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Why Is My Index Not Being Used Solution (Eclipse) October 1, 2011

Posted by Richard Foote in ASSM, CBO, Clustering Factor, Oracle Indexes, Quiz.
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Well done to everyone that got the correct answer :)

Indeed, the subtle but significant difference between the two demos was that demo one created the table in a tablespace called USER_DATA with manual segment space management (with freelists/freelist groups set to 1), while demo two created the table in a tablespace called USER_DATA1 with automatic segment space management.

In the first demo, the 3 separate sessions all followed the same freelist and inserted their rows concurrently into the same table blocks, resulting in the table being effectively sorted in ID order.

If we look at the resultant Clustering Factor:

SQL> select num_rows, leaf_blocks, clustering_factor from dba_indexes where index_name = 'BOWIE_ID_I';
NUM_ROWS LEAF_BLOCKS CLUSTERING_FACTOR
---------- ----------- -----------------
    300000        1452              2171

We notice the Clustering Factor of 2171 is relatively low for an index with 300000 rows, as indeed the order of the rows in the table almost exactly matches the order of the index entries.

In the second demo, ASSM ensures the 3 separate transactions don’t cause contention and insert their rows in a different set of blocks from each other. This is good in that contention is reduced but has the nasty side-effect on now having the resultant rows scattered randomly between different sets of 3 varying blocks. The actual Clustering Factor isn’t particularly bad in that Oracle has to now visit 3 different blocks for a range of values that previously might have been co-located within the 1 block, but because of the manner of which the Clustering Factor is calculated and that it will increase even if forced to visit a block it had just visited a couple of I/O calls beforehand, the calculated Clustering Factor can be appalling.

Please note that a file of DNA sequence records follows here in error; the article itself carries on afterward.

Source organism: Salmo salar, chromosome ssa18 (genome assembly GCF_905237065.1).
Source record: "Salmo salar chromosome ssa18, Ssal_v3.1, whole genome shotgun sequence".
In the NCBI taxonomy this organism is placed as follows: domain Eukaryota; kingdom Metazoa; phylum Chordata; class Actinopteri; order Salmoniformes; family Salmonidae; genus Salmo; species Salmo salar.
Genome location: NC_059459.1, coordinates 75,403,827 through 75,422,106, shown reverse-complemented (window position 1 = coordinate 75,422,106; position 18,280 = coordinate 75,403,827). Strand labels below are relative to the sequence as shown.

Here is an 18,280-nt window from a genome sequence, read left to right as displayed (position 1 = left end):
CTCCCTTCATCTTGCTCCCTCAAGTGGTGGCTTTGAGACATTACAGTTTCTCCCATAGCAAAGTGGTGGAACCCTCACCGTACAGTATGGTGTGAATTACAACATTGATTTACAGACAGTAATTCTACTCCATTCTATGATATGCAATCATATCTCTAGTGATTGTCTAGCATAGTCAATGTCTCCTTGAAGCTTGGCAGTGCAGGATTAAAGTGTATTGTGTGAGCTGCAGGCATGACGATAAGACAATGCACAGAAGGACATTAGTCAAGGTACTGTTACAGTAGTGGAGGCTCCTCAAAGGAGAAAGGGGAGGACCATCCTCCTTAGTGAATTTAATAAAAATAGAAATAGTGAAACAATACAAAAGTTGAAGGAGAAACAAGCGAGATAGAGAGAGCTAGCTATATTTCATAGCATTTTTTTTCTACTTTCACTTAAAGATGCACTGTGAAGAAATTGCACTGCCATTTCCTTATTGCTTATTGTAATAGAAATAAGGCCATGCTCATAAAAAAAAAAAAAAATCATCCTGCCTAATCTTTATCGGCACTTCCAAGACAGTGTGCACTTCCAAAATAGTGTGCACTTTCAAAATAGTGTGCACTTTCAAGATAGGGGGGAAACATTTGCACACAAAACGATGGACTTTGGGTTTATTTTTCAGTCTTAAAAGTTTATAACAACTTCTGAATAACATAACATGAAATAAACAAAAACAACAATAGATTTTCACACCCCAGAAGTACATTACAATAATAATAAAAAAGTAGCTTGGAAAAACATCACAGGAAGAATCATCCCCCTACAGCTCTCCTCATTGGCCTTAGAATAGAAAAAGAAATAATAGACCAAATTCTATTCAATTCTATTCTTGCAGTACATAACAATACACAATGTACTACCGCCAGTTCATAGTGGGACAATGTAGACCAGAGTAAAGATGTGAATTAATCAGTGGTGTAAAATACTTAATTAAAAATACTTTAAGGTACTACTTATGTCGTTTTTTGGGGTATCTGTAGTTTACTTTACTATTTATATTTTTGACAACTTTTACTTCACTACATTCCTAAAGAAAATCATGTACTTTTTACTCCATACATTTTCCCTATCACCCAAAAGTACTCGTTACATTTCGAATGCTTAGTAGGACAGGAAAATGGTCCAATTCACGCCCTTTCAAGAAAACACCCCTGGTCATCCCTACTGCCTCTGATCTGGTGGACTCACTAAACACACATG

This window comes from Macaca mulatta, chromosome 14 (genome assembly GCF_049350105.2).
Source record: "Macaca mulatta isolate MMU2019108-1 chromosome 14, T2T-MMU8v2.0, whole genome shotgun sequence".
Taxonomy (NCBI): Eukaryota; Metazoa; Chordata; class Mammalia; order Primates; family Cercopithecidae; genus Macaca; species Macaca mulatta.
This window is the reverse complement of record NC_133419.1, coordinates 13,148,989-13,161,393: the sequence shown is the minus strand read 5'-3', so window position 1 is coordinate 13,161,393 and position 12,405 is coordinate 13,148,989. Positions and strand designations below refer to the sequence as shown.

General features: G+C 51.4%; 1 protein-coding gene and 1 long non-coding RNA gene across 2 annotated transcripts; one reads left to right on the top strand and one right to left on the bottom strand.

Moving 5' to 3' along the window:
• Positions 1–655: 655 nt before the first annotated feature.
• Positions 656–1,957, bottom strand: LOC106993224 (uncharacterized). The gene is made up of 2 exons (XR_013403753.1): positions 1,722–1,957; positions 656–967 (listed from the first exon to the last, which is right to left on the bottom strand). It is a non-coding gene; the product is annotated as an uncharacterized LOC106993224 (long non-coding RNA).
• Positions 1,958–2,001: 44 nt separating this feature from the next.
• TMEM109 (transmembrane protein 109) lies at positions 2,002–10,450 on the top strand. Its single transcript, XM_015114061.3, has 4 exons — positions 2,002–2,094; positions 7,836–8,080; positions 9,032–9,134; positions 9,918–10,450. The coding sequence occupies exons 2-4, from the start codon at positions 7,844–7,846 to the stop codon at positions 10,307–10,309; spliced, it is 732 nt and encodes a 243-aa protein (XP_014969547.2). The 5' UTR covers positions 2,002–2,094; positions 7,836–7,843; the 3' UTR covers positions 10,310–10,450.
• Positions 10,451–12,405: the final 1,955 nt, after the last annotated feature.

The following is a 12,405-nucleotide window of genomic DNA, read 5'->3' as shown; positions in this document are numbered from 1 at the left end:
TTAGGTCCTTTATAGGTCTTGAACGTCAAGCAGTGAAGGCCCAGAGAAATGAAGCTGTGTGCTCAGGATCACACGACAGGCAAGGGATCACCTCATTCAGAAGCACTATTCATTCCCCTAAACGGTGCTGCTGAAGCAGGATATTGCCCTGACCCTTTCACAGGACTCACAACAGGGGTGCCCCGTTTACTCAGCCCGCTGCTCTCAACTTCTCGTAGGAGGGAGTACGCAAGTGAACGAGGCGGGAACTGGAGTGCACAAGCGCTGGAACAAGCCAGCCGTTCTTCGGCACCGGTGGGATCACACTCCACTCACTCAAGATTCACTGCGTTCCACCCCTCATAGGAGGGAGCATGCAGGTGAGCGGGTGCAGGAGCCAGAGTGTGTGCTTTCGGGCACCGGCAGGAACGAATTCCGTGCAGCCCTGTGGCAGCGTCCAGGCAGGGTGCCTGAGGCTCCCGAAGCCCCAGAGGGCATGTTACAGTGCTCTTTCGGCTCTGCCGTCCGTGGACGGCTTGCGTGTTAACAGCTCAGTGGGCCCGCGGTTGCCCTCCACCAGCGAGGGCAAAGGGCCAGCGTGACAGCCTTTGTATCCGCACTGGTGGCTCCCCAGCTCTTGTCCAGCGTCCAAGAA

If we look at the Clustering Factor of the index from the second demo:

SQL> select num_rows, leaf_blocks, clustering_factor from dba_indexes where index_name = 'BOWIE_ID_I';
 
NUM_ROWS LEAF_BLOCKS CLUSTERING_FACTOR
---------- ----------- -----------------
    300000        1573            271936

We notice the Clustering Factor is now terrible at 271936. It’s a classic example of a table with the data that is relatively well clustered but has an appalling Clustering Factor. If Oracle didn’t increment the Clustering Factor for a block it had only visited a couple of index entries previously, then it would likely have a similar Clustering Factor to the first demo.

But statistics collection doesn’t take this into consideration, it will increment the Clustering Factor even if the block had only just recently been visited (only if it’s the same table block as the previous index entry will the Clustering Factor not increment during stats collection), so hence the terrible Clustering Factor and hence the dramatic difference in how the index is now considered, costed and used by the CBO.

The moral of this story is that if you use ASSM or you use mutliple Freelists/Freelist Groups to avoid contention, seriously consider the impact of the Clustering Factor on indexed columns that would ordinarily have a good Clustering Factor and the impact this in turn may have on your resultant execution plans …

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Comments»

1. David Aldridge - October 3, 2011

I suppose that in a situation like this it would be worth thinking about which columns might be prone to unhelpful/misleading clustering factors, and “correcting” them. It’s not hard to imagine writing a query that would calculate a pseudo-clustering factor based on the likelihood of a range scan revisiting a recently accessed block.


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